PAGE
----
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Legislative News and Views - Rep. Bud Nornes (R)

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Bonding 101

Friday, February 12, 2010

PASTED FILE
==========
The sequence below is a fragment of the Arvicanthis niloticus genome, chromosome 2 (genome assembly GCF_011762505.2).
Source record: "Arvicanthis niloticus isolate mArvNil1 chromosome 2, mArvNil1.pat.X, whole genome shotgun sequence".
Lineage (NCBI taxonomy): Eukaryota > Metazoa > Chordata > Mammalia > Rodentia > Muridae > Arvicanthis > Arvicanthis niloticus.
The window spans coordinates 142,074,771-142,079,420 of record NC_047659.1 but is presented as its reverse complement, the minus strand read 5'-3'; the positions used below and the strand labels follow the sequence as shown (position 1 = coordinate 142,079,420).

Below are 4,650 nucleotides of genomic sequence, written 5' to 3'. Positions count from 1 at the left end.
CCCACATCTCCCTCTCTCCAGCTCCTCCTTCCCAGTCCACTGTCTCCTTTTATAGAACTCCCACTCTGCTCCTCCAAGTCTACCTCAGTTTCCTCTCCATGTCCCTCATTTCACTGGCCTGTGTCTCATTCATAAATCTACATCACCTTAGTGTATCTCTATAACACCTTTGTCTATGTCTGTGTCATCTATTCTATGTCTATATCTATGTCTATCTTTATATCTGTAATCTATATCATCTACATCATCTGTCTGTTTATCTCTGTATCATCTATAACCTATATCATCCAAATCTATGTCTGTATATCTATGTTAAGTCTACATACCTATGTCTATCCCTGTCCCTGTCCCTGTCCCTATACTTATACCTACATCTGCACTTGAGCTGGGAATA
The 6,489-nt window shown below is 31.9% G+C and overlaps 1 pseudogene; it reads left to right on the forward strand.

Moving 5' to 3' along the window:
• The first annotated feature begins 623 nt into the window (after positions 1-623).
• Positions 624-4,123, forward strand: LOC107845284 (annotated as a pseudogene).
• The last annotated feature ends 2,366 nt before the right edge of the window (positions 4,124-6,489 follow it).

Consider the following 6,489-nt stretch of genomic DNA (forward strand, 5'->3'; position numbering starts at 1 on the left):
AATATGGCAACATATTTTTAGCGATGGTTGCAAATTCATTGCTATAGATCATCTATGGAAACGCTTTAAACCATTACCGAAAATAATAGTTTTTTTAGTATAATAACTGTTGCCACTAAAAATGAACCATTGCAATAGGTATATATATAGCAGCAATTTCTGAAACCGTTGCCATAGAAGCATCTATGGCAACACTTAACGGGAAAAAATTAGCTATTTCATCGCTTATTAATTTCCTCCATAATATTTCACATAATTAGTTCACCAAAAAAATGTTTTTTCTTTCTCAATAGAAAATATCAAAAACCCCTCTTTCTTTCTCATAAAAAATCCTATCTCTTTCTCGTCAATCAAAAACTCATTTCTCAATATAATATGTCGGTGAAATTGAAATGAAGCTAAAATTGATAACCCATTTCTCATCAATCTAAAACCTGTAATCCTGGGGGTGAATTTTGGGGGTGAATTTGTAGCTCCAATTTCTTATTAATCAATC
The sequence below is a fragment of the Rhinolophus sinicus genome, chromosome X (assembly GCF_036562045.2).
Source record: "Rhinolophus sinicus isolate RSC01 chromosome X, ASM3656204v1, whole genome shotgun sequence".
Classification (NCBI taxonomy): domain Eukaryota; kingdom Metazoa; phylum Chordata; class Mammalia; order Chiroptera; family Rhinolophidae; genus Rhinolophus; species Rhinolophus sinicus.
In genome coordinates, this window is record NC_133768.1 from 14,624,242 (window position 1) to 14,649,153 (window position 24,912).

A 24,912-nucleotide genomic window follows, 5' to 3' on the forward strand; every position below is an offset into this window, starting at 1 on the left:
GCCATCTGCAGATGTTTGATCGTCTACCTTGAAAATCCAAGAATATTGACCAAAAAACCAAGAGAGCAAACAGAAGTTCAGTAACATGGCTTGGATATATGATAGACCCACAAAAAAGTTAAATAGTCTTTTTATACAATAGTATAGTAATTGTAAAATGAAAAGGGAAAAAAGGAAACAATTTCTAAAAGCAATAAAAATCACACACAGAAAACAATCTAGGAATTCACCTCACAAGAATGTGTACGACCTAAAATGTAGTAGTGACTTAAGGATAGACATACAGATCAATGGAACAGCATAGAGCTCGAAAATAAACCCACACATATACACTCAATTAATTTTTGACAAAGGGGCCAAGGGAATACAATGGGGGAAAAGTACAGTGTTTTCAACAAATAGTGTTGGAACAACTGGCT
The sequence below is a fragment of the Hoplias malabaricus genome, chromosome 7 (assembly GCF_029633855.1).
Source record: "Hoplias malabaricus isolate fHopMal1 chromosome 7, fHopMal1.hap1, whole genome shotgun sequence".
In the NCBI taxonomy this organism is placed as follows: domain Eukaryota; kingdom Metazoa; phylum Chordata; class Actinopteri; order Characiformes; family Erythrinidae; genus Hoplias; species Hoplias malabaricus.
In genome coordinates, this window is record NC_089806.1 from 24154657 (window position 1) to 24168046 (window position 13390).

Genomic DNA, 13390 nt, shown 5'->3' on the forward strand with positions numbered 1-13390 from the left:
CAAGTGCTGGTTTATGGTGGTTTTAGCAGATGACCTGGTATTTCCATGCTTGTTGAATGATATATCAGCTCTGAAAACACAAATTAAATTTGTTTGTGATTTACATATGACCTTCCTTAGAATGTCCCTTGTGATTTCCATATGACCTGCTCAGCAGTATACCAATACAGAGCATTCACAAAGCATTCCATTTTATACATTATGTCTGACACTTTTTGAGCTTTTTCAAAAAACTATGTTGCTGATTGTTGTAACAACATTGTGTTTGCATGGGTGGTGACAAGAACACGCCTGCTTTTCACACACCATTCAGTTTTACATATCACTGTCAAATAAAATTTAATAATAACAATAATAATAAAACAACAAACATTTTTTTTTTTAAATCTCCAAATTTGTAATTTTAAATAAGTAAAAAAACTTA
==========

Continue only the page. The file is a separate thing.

To the editor: We expect the Capital Investment bill (AKA the bonding bill) to reach the House floor Monday. This bill has become a hot topic of conversation among legislators in St. Paul and citizens throughout Minnesota. I have received a number of questions regarding this legislation and wanted to provide an overview of the whys, whats and hows. The bonding bill is designed to fund projects pertaining to our state infrastructure. These must be publicly owned and are usually brick-and-mortar properties of statewide significance. This includes everything from upgrading city sewer systems to working on roads and bridges and constructing new classrooms at public universities. We usually receive hundreds of requests and it is up to the Legislature and the governor to prioritize the projects and decide which ones make the cut. There are Capital Investment Committees which travel across the state to take a closer look at many of the proposals. Just like with a credit card, we have debt limits and, in today's economy we have had more borrowing restrictions. Minnesota currently has a sparkling credit rating so we get rather good interest rates on our borrowing. But, if we borrow too much, the state’s credit rating could be damaged, resulting in higher interest rates. Our bonding bills traditionally are drafted in even-numbered years, the second half of our two-year budget cycles. The Legislature sets the budget in odd-numbered years and then makes the bonding bill one of its top priorities in the even-numbered years. A two-thirds vote is required by each legislative body for a bonding bill to reach the governor’s desk. The governor can approve or deny the bill in its entirety, or he can make selective cuts called line-item vetoes. Those line-item vetoes allow the governor to reduce the total amount of borrowing while approving the remaining projects. The state sells general obligation bonds into the marketplace and the proceeds from the sale of the bonds are used to pay the cost of construction. We’ve only skimmed the surface of how the bonding bill works, but I hope this information is useful to you. I suggest logging on to a Web site run by Minnesota Management and Budget, the state agency which handles bonding: Sincerely, Rep. Bud Nornes
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